Native New Yorker Joe Michalek has spent the past six years trying to make a name for himself as a modern moonshiner, stilling his "boutique 'shines" out in the open, instead of down some dusty road in a moss-draped backwoods hideaway.
Nevertheless, the 43-year-old entrepreneur readily admits his smooth, trendy spirits are all the more attractive because they are so steeped in their furtive bootleg beginnings.
But Michalek's legal batches of booze, cooked up at Piedmont Distillers, are a far cry from the hooch that bubbled from hidden stills and car radiators - jars and jugs of rotgut that should have come with labels warning of their potential to blind or kill.
"People have an infatuation with Prohibition and running liquor and the bootleggers," Michalek said. "And people know it's tied to the history of NASCAR."
Michalek, born in New York, and raised mostly in the Bronx, got into the moonshine business after a bit of wheel spinning and sharp turns that led him to Madison, N.C., a town of about 2,500 northwest of Greensboro at the junction of the Mayo and Dan rivers.
There, he became part of a wave of craft distillers making moonshine and other specialty spirits across the country, and one of a handful in North Carolina, including Voardslab Distilling in Benson, which plans to make whiskey, and Troy & Sons, with plans to produce rum and a white corn liquor in Buncombe County.
Michalek, the son of a sheet-metal worker, studied business administration and marketing and came to North Carolina in the 1990s to work at R.J. Reynolds as a marketing executive.
Through friendships made then, Michalek got his first taste of moonshine, a cultural experience that initially gave him trepidation.
Moonshine is traditionally corn liquor distilled illegally. Its disparaged image emerged in the Prohibition years of the 1920s, when demand for home-produced alcohol was high. Unscrupulous bootleggers would often cut corners, not only using more sugar than corn for their mash, but also distilling their concoctions in car radiators, adding toxic levels of lead and causing untold fatalities.
Though the repeal of Prohibition in 1933 meant alcohol was more tightly regulated and taxed, many Southerners continued to cook up secret recipes to share with, and illegally sell, to others.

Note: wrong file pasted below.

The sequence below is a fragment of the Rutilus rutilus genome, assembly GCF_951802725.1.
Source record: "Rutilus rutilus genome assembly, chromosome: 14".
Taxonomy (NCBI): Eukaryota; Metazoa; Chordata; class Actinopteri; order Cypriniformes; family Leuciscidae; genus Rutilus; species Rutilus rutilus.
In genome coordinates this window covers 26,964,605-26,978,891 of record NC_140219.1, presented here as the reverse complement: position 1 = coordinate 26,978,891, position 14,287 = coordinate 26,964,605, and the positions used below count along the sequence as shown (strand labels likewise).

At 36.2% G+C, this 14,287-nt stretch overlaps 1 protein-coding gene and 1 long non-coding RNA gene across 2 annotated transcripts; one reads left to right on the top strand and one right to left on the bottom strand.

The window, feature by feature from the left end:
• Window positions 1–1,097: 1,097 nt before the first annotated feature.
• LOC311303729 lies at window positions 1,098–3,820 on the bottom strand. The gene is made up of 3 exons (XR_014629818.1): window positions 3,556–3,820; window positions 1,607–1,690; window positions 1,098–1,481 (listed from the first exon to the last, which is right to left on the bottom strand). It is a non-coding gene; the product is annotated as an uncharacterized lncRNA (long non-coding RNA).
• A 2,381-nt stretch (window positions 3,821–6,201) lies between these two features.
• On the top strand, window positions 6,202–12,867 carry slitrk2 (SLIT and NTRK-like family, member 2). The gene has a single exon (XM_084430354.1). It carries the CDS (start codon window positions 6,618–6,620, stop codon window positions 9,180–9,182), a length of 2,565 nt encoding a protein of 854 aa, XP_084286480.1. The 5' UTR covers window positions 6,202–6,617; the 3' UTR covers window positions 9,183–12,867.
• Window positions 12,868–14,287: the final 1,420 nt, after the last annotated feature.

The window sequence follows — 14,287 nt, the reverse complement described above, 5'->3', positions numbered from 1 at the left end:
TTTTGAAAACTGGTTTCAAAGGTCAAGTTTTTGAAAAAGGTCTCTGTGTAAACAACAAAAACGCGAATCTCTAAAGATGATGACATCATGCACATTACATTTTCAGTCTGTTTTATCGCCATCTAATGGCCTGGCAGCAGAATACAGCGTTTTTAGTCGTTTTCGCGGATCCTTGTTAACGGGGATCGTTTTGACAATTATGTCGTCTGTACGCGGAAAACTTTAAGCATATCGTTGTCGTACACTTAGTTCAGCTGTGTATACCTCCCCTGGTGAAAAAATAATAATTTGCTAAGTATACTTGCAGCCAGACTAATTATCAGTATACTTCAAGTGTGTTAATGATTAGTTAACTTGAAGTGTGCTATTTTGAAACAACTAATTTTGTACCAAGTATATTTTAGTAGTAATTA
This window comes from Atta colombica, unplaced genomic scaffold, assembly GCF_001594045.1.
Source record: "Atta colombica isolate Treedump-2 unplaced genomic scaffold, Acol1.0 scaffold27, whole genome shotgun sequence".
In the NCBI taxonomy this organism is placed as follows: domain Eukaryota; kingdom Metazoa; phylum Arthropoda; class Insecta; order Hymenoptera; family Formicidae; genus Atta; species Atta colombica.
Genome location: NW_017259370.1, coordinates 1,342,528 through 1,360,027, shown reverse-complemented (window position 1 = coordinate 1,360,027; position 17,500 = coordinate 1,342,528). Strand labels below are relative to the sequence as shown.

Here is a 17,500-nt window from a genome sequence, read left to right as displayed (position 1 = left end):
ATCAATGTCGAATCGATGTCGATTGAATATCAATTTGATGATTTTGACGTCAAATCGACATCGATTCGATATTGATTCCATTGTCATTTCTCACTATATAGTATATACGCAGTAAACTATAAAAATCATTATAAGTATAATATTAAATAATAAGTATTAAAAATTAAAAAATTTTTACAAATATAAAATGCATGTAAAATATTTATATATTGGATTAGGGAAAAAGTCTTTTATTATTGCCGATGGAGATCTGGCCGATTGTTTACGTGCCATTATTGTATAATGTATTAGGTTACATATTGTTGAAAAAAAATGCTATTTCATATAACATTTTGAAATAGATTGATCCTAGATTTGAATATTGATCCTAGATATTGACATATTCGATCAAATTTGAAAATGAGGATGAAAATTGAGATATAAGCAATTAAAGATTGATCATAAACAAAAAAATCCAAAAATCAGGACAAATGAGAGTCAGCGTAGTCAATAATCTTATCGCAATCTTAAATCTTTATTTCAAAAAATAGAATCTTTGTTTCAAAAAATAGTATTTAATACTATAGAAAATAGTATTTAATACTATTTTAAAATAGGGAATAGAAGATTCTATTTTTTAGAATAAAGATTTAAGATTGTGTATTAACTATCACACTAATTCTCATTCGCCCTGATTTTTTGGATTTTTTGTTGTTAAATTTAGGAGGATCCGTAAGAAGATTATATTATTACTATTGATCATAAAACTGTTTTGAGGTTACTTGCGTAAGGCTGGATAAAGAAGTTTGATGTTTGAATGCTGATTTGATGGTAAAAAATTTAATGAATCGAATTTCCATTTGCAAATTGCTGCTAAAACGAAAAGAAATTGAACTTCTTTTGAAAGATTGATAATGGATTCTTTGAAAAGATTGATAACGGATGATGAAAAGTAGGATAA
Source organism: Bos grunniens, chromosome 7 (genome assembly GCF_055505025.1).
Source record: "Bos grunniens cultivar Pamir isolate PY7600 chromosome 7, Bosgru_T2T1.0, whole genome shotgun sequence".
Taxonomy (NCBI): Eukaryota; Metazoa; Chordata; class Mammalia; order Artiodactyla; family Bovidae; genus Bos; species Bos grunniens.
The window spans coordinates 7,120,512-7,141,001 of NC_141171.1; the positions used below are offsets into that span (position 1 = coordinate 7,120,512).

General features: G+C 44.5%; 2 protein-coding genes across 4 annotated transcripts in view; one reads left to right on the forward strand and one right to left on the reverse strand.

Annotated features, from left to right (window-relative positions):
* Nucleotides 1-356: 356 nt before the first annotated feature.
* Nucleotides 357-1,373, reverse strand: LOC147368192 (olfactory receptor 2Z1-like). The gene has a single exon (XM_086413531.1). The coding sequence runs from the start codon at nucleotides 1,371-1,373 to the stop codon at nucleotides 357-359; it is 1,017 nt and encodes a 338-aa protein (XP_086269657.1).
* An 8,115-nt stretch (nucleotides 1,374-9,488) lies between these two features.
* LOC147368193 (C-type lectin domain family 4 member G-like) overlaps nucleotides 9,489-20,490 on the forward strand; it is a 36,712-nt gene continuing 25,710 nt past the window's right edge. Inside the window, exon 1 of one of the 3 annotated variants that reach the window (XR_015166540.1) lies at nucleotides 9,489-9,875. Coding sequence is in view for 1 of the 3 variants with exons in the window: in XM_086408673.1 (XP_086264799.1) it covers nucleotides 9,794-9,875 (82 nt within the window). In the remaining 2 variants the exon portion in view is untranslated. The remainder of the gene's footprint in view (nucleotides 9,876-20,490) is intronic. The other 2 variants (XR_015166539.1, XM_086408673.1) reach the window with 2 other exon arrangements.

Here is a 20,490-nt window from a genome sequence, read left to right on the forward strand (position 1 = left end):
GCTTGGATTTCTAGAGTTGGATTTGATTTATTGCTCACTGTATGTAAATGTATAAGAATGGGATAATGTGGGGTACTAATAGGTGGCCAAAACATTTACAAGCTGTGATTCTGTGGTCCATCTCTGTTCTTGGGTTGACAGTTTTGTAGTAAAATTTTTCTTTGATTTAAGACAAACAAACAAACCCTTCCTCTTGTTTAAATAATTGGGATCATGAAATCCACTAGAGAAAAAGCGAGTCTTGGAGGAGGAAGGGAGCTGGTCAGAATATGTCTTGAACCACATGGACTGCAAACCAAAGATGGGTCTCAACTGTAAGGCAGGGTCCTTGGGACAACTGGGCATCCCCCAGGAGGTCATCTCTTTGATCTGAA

Michalek steeled for his first sip, worried about what might hit his tongue. "It had a bite," he recalls. "It had a certain degree of sweetness, but it tasted like real peaches."
That first favorable taste led to others and a preoccupation with what would soon become his occupation.
In 2002, after years of sampling illegal moonshine, Michalek decided to get into making "the juice," as he says. Legally.
Michalek gathered recipes. He read about distilling. He shopped around for a still and got lucky when he came across one he liked in the old train depot in Madison.
The owner, who never followed through with plans to make grappa, a brandy, from local muscadine grapes, had already obtained all the permits necessary to get the still running, sparing Michalek a lot of red tape. In 2005, Michalek bought the whole thing, lock, stock and copper barrel.
Michalek's first product, Catdaddy, is a white liquor with a bit of a bite, but a bouquet - if moonshine can have such a flowery description - of nutmeg, vanilla and other winter holiday spices.
Through his old contacts at RJR, a group tightly linked to NASCAR, Michalek tried to bring former driverJunior Johnson on board. Johnson, a Wilkes County celebrity known as the "Granddaddy of NASCAR," got his start in racing by carving tricky, hilly roads while running bootleg liquor for his daddy.
The NASCAR champion rebuffed Michalek several times. But after he got a taste of Piedmont Distillers' Catdaddy - the best from the still in bootlegger slang - Johnson slipped Michalek an envelope with a recipe. That led to a partnership that produced Junior Johnson's Midnight Moon, the more traditional of the distiller's offerings.
The recession hit his business hard in the early years. People were choosing cheap booze over the pricier, triple-distilled corn-based whiskeys that he was marketing. Then last year, Michalek introduced Midnight Moon Apple Pie, a darker 'shine that's a little sweet and spicy, almost like the all-American dessert. A new product line was born.
On one recent morning, the distillery crew filled jars of newly distilled 'shine with strawberries, creating a fruit-flavored booze to mix with iced tea and other summer drinks. The distiller has added cranberries and other fruits, too.
Making moonshine legally can be a meticulous process that keeps Michalek and his master distiller, Brian Call, in and out of the lab. They do everything on the basis of weight so they get the alcohol content - 80 proof - just right. Any more or any less can cause problems with federal and state regulators who tax the products based on alcohol content.
Michalek, a meticulous man who likes the beers in his refrigerator lined up with all labels facing forward, hopes to add new recipes to the distillery's offerings. But he does his experimenting with cost and distribution formulas at the forefront of his thoughts.
As he searches for new recipes, Michalek is ever mindful of the street 'shiners who introduced him to a business that challenges but inspires him.
""Illegal moonshining is still very much alive in North Carolina," Michalek said. "It's a family tradition handed down from generation to generation.
"Ours is a triple-distilled product, and it's taxed, and you won't get arrested for drinking it."